A spaceship has crashed off the coast of California. The army arrive to greet the trio of astronauts that emerge but are suitably surprised to find three primate faces staring back at them. It doesn’t take long for the apes to reveal their intelligence and the general public are quickly won over by the obvious charisma of these intelligent, if hairy, visitors. However, what will happen when they reveal their true origins and what does the future hold in store for humanity on the planet of the apes?
The ending of Beneath the Planet of the Apes seemed to scupper any plans for further instalments in the simian series, but lo and behold a mere twelve months after the sequel a third film was released. But where could the franchise go from the rather final denouement of the previous film? The answer was backwards – in time that is – as writer Paul Dehn, responsible for scripting four of the five films, boldly reinvigorated the concept with a deceptively simple reversal of the first film's plot.
Opening with a shot of a familiar looking coastline – a coastline that resembles the one upon which disbelieving astronaut Taylor (Charlton Heston) beat his fists into the sands and damned humanity when realising where he had been all along – Escape from the Planet of the Apes could be seen as a cynical cost effective cash-in on the popularity of the previous movies. Also, the basic scenario seems to contradict the established facts from both Planet of the Apes and its sequel; how come these apes know so much about the fall of man, and how can they repair and pilot a crashed spaceship when they looked on with incredulity at a paper plane made by Taylor? However there isn’t much time to dwell on such relatively unimportant issues, as the plot moves along at a well judged pace once the premise has been established.
What is most interesting about the script is how much of Pierre Boulle’s novel has been used in the story structure. Indeed, it appears more consistent with the source material than Planet of the Apes. The scientific tests given to the apes, the friendship between the scientists and their subject, the initial acceptance by society and the pregnancy with its tragic repercussions all remain pretty much intact, the obvious change being the reversal of roles of course. It is also fun to see many scenes and situations which are direct parallels to those in the first film. The visitors appearing before a tribunal for example, as well as the male/female scientific duo, played by Bradford Dillman and Natalie Trundy (the only actress to appear in four of the Apes films, playing both a human and an ape) who are strikingly similar in their idealism and sympathetic natures to Cornelius and Zira. But it is the two chimps from the earlier films that are the heart and soul of the movie.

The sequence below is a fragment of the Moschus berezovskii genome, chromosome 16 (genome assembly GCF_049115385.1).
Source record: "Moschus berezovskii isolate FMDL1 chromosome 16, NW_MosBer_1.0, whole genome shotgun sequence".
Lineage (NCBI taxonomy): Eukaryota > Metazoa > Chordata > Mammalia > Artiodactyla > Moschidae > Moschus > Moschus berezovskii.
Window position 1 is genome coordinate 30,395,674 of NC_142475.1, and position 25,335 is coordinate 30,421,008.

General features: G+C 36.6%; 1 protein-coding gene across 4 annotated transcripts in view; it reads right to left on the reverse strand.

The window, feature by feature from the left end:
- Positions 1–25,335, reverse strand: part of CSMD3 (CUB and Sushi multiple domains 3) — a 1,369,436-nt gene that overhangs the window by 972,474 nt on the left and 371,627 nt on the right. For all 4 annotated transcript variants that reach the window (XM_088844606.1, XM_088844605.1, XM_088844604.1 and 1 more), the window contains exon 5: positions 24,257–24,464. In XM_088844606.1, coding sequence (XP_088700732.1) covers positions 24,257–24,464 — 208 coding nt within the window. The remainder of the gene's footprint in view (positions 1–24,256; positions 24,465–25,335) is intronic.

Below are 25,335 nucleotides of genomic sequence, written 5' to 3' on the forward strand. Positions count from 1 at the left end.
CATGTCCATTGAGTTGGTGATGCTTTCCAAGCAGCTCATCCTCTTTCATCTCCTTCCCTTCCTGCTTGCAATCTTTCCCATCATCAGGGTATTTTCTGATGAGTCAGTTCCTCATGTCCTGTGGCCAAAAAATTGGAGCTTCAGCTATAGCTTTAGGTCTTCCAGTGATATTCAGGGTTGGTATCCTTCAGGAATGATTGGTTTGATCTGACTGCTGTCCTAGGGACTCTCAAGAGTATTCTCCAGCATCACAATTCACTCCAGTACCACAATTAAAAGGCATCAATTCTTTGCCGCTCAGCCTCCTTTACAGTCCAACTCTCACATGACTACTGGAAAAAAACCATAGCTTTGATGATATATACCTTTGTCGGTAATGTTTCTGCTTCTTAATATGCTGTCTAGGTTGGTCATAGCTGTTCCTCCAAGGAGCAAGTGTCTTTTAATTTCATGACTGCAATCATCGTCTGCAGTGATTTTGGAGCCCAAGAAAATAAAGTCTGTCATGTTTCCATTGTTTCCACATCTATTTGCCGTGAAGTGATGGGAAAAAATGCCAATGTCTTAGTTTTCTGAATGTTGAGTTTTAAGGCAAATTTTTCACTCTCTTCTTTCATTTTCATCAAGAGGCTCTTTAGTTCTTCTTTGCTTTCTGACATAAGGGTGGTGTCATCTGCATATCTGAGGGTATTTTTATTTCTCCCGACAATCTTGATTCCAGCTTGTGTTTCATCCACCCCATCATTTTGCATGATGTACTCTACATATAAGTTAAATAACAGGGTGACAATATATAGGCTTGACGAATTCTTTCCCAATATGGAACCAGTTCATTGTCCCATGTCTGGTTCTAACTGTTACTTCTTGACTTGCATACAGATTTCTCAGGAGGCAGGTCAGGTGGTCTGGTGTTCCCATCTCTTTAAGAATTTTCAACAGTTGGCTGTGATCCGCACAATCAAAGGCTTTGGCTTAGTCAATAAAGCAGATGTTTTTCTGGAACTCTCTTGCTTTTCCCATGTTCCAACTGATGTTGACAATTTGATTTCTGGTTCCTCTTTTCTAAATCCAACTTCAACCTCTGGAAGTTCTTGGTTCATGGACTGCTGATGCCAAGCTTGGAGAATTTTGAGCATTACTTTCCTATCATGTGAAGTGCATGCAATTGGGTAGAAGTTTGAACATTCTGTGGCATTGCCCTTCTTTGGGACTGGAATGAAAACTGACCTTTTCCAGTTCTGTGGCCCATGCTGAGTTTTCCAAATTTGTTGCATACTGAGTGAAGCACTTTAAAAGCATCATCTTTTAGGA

Roddy McDowall (who was absent from the previous movie) and Kim Hunter are the real key to the film's success, investing Cornelius and Zira with more humanity than most of their hairless cousins. They seem to be enjoying the opportunity to bring genuine emotion to their characters and it is not hard to believe that the public would warm to the natural charm of this pair. A pivotal court scene is just one example of the witty and realistic banter between them – when asked whether he can speak, Cornelius glances at Zira whilst replying: “Only when she lets me”. This light-hearted tone is prevalent throughout the first half of the movie and is a welcome respite from the more downbeat feel of the previous films. The media celebrity status of the duo is exploited for comic effect by Dehn’s witty script; shopping sojourns, a trip to the tailors for Cornelius, parties in which they are the centre of attention, Zira’s introduction to champagne, or rather “Grape Juice Plus” (no PG Tips for these chimps!) all portray a rather different response than the one Taylor received.
However the tone effortlessly shifts into more pessimistic territory at the midway point with both the revelation of Zira’s pregnancy and the fate of mankind in the far future. The fugitives-on-the-run scenario takes over and the apes, assisted by friendly circus owner Ricardo Montalban, attempt to evade capture. It is pretty obvious that things won’t end happily for all concerned; nevertheless the finale, set in an abandoned shipyard, is still effective.
Escape from the Planet of the Apes should have been a fitting final chapter to the apes saga, it brings the plot full circle with the familiar themes of time travel films; the inescapability of the future, and the cyclical nature of time. A consciously witty script, expert performances from the leads and a return to composing duties for Jerry Goldsmith all add up to the last truly entertaining entry in the monkey movie cycle. Alas Twentieth Century Fox decided to continue the franchise with two further films of diminishing quality (not to mention a cartoon show, television series and unnecessary remake). Conquest of the Planet of the Apes returns to tackle social issues with its emphasis on racism, civil rights and revolution but despite a few good ideas is only partially successful. Battle for the Planet of the Apes is totally redundant to the series – well, maybe not totally, as it does give viewers the chance to see John Huston in a monkey mask.